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Volume 24 No. 156
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     Ely Callaway, the "demigod of golf club production who
blasted a $400,000 initial investment into a $1.1B company in
less than a decade and made his officers and investors as rich as
sheiks in the process," is profiled in the latest GOLF DIGEST by
Mark Seal.  Seal examines how Callaway "revolutionized golf club
manufacturing, a once somnolent industry now charged with the
bluster of a bull market."
     THE NUMBER:  Callaway's '94 sales figure hit $448.7M, the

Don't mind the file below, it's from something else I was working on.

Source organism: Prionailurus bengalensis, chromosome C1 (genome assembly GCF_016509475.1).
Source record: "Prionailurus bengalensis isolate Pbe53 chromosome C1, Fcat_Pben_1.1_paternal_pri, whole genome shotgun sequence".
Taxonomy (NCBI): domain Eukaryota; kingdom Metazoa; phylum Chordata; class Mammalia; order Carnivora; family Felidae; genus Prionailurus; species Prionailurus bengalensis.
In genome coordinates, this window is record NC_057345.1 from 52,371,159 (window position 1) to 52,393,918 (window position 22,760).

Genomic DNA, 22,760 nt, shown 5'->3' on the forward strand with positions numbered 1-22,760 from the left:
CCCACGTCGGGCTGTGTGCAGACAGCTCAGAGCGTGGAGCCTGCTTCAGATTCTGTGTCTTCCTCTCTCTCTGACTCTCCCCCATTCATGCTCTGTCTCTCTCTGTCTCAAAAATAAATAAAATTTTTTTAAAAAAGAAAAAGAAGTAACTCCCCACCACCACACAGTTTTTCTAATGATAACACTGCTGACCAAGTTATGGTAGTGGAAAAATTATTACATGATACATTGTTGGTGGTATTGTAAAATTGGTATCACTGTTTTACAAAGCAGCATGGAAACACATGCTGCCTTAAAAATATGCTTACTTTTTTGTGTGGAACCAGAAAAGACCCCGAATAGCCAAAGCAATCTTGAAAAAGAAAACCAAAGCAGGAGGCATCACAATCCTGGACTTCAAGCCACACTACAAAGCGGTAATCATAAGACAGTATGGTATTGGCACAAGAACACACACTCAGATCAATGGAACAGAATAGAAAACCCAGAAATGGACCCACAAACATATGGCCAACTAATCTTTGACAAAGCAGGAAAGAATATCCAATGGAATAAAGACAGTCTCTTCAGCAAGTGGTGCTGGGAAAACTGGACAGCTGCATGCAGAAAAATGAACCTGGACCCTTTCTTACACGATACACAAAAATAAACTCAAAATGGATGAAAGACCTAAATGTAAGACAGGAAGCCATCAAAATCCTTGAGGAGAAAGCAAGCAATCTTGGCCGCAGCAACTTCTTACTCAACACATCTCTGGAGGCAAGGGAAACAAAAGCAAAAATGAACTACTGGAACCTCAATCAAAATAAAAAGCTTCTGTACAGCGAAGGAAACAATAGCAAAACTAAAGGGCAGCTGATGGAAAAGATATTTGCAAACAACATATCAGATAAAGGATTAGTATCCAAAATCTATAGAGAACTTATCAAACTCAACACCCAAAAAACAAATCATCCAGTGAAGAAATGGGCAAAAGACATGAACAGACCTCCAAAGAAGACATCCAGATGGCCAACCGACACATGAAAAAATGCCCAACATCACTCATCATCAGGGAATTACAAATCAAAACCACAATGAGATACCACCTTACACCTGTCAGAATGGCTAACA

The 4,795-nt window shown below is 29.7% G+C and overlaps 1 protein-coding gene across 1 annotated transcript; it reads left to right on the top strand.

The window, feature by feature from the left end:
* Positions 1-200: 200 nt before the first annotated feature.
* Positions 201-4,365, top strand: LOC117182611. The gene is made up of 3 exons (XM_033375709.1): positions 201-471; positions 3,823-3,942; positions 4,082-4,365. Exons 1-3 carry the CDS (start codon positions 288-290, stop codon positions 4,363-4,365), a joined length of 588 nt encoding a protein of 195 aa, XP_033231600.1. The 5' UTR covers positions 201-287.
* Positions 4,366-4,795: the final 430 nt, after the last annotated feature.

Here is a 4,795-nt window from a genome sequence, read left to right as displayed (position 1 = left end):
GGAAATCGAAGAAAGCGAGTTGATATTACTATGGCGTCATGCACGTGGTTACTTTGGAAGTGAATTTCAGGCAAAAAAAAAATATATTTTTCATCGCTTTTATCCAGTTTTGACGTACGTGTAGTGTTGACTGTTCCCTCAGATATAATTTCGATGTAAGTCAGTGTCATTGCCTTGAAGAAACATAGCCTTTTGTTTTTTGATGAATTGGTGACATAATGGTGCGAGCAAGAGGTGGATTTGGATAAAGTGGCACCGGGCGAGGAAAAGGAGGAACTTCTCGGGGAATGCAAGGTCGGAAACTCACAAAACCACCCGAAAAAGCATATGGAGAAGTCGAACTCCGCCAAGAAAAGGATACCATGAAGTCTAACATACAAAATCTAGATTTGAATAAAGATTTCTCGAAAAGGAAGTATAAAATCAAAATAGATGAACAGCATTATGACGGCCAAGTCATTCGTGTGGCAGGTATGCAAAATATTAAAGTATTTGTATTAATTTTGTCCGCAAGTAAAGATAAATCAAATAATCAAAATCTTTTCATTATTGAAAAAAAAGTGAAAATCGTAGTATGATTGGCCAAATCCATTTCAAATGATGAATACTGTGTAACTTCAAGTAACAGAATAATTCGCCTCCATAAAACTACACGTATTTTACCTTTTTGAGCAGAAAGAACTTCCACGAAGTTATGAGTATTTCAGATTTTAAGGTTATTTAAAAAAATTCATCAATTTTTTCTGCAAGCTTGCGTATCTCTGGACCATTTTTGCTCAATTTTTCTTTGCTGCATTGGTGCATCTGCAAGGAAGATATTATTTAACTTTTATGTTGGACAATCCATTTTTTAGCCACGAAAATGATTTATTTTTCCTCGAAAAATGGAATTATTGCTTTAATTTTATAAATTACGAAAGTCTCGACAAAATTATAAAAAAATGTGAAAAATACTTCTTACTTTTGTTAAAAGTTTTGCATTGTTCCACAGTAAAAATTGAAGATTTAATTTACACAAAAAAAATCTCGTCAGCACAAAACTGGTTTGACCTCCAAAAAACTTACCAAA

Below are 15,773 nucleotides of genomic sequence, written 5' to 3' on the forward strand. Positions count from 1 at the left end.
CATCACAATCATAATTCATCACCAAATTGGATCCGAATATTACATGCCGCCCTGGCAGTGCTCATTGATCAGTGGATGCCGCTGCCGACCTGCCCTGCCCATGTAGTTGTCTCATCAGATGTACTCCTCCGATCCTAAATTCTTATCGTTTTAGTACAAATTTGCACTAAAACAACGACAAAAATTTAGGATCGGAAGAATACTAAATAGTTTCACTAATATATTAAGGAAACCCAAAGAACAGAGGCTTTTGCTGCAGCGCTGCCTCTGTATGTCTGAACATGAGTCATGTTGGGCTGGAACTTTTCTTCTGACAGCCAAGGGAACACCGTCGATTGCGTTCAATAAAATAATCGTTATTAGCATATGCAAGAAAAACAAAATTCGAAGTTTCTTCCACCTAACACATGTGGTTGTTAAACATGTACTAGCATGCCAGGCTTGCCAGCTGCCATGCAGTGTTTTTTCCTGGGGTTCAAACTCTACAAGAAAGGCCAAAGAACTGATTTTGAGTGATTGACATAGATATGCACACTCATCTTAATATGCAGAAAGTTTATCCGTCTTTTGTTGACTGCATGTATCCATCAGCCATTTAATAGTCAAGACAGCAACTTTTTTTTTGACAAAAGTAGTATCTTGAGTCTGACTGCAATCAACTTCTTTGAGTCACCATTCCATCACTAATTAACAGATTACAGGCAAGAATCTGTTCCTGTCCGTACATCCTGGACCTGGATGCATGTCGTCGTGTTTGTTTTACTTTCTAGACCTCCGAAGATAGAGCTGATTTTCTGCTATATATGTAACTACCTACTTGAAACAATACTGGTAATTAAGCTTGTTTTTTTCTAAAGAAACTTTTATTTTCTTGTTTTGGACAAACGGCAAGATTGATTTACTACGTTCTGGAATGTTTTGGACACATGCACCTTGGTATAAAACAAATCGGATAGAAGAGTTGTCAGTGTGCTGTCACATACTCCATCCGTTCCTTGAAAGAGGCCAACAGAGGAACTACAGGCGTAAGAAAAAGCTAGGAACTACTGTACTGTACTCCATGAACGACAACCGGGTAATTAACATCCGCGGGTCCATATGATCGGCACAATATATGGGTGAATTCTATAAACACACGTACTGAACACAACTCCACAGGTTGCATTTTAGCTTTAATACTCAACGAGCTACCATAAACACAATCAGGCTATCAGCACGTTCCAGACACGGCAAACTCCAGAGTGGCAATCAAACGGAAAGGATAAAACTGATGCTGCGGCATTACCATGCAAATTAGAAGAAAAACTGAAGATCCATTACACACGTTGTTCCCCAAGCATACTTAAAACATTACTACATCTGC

largest in golf club manufacturing history, and a change from 20-
years ago, when manufacturing was run by "conglomerates, not
entrepreneurs."  Spalding, Wilson, and MacGregor "manufactured
and marketed their clubs much as the auto industry did cars, with
annual improvements, new models, and steady, if not spectacular,
sales."  But all that changed in '69 when Ping's Karsten Solheim
"created an entirely different clubhead ... launching the race
for innovation."  Callaway's Richard Parente, on the early
success of the company:  "You trickle down from the top.  You get
your product into the hands of the country's most powerful and
visual people.  Ely would throw excessive money at point-of-
purchase (displays).  Ely is image driven."
     THE FUTURE:  Callway dismisses talk of a possible takeover
saying, "We have not heard anything about any interest in buying
our stock" (GOLF DIGEST, 11/95 issue).